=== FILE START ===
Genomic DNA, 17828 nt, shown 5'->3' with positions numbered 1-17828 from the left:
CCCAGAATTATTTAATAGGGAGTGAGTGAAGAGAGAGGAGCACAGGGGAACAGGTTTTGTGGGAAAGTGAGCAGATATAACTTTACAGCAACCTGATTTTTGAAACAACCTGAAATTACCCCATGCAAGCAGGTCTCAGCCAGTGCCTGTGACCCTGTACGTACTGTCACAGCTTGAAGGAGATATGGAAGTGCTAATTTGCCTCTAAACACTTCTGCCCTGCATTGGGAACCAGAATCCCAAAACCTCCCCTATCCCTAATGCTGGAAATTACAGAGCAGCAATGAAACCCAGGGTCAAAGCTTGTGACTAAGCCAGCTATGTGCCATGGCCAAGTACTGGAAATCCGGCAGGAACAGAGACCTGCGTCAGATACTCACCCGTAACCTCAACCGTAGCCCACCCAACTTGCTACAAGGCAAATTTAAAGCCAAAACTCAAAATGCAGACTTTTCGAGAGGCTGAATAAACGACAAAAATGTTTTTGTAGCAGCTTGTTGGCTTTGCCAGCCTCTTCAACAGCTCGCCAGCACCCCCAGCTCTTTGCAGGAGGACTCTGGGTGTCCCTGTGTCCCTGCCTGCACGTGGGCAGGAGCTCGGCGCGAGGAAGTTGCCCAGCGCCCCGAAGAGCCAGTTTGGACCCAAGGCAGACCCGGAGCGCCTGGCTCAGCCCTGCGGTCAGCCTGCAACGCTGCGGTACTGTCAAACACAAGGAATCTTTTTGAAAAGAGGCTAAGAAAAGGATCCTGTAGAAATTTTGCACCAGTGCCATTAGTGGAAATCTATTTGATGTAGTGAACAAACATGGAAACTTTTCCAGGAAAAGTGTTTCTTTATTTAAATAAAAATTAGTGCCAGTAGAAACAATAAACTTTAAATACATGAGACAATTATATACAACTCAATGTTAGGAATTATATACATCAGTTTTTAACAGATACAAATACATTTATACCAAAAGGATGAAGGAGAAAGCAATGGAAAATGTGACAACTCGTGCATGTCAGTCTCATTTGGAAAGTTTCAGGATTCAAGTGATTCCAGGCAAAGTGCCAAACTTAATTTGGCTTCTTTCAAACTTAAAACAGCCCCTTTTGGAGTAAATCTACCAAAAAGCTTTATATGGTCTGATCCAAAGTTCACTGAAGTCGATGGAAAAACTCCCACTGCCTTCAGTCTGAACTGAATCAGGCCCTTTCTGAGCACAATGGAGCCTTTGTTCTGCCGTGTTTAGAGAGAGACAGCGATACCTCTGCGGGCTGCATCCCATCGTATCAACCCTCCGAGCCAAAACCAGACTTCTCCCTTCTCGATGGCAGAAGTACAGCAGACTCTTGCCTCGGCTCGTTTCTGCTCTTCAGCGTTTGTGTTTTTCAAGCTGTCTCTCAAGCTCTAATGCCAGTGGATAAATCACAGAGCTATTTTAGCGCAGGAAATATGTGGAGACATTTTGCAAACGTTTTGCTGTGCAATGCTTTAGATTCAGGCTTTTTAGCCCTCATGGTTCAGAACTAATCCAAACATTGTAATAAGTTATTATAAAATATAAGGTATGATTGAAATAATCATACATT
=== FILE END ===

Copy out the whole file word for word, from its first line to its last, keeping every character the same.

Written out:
Genomic DNA, 17828 nt, shown 5'->3' with positions numbered 1-17828 from the left:
CCCAGAATTATTTAATAGGGAGTGAGTGAAGAGAGAGGAGCACAGGGGAACAGGTTTTGTGGGAAAGTGAGCAGATATAACTTTACAGCAACCTGATTTTTGAAACAACCTGAAATTACCCCATGCAAGCAGGTCTCAGCCAGTGCCTGTGACCCTGTACGTACTGTCACAGCTTGAAGGAGATATGGAAGTGCTAATTTGCCTCTAAACACTTCTGCCCTGCATTGGGAACCAGAATCCCAAAACCTCCCCTATCCCTAATGCTGGAAATTACAGAGCAGCAATGAAACCCAGGGTCAAAGCTTGTGACTAAGCCAGCTATGTGCCATGGCCAAGTACTGGAAATCCGGCAGGAACAGAGACCTGCGTCAGATACTCACCCGTAACCTCAACCGTAGCCCACCCAACTTGCTACAAGGCAAATTTAAAGCCAAAACTCAAAATGCAGACTTTTCGAGAGGCTGAATAAACGACAAAAATGTTTTTGTAGCAGCTTGTTGGCTTTGCCAGCCTCTTCAACAGCTCGCCAGCACCCCCAGCTCTTTGCAGGAGGACTCTGGGTGTCCCTGTGTCCCTGCCTGCACGTGGGCAGGAGCTCGGCGCGAGGAAGTTGCCCAGCGCCCCGAAGAGCCAGTTTGGACCCAAGGCAGACCCGGAGCGCCTGGCTCAGCCCTGCGGTCAGCCTGCAACGCTGCGGTACTGTCAAACACAAGGAATCTTTTTGAAAAGAGGCTAAGAAAAGGATCCTGTAGAAATTTTGCACCAGTGCCATTAGTGGAAATCTATTTGATGTAGTGAACAAACATGGAAACTTTTCCAGGAAAAGTGTTTCTTTATTTAAATAAAAATTAGTGCCAGTAGAAACAATAAACTTTAAATACATGAGACAATTATATACAACTCAATGTTAGGAATTATATACATCAGTTTTTAACAGATACAAATACATTTATACCAAAAGGATGAAGGAGAAAGCAATGGAAAATGTGACAACTCGTGCATGTCAGTCTCATTTGGAAAGTTTCAGGATTCAAGTGATTCCAGGCAAAGTGCCAAACTTAATTTGGCTTCTTTCAAACTTAAAACAGCCCCTTTTGGAGTAAATCTACCAAAAAGCTTTATATGGTCTGATCCAAAGTTCACTGAAGTCGATGGAAAAACTCCCACTGCCTTCAGTCTGAACTGAATCAGGCCCTTTCTGAGCACAATGGAGCCTTTGTTCTGCCGTGTTTAGAGAGAGACAGCGATACCTCTGCGGGCTGCATCCCATCGTATCAACCCTCCGAGCCAAAACCAGACTTCTCCCTTCTCGATGGCAGAAGTACAGCAGACTCTTGCCTCGGCTCGTTTCTGCTCTTCAGCGTTTGTGTTTTTCAAGCTGTCTCTCAAGCTCTAATGCCAGTGGATAAATCACAGAGCTATTTTAGCGCAGGAAATATGTGGAGACATTTTGCAAACGTTTTGCTGTGCAATGCTTTAGATTCAGGCTTTTTAGCCCTCATGGTTCAGAACTAATCCAAACATTGTAATAAGTTATTATAAAATATAAGGTATGATTGAAATAATCATACATT